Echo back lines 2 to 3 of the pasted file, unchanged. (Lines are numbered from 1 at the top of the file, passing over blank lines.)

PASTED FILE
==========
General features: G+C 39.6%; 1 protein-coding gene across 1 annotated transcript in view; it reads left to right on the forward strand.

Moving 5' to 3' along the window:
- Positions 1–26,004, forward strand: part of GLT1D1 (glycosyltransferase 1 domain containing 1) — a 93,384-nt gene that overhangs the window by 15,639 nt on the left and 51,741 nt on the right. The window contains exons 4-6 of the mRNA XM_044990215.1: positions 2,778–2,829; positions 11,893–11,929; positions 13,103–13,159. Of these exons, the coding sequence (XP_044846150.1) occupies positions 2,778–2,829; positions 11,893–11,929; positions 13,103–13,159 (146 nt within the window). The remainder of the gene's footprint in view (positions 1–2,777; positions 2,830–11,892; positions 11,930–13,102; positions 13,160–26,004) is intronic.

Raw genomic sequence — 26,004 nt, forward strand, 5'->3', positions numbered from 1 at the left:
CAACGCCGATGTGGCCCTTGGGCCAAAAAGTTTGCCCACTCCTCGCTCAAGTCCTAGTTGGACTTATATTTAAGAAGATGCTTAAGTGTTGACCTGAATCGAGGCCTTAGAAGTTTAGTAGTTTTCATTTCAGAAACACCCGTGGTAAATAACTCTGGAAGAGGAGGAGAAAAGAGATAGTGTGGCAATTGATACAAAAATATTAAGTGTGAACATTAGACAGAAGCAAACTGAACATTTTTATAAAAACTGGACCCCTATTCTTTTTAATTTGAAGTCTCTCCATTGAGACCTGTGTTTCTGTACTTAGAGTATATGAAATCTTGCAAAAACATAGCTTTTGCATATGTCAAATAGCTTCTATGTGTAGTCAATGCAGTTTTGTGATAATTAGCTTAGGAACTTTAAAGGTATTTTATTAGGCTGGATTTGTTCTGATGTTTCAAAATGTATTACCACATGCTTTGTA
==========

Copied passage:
Moving 5' to 3' along the window:
- Positions 1–26,004, forward strand: part of GLT1D1 (glycosyltransferase 1 domain containing 1) — a 93,384-nt gene that overhangs the window by 15,639 nt on the left and 51,741 nt on the right. The window contains exons 4-6 of the mRNA XM_044990215.1: positions 2,778–2,829; positions 11,893–11,929; positions 13,103–13,159. Of these exons, the coding sequence (XP_044846150.1) occupies positions 2,778–2,829; positions 11,893–11,929; positions 13,103–13,159 (146 nt within the window). The remainder of the gene's footprint in view (positions 1–2,777; positions 2,830–11,892; positions 11,930–13,102; positions 13,160–26,004) is intronic.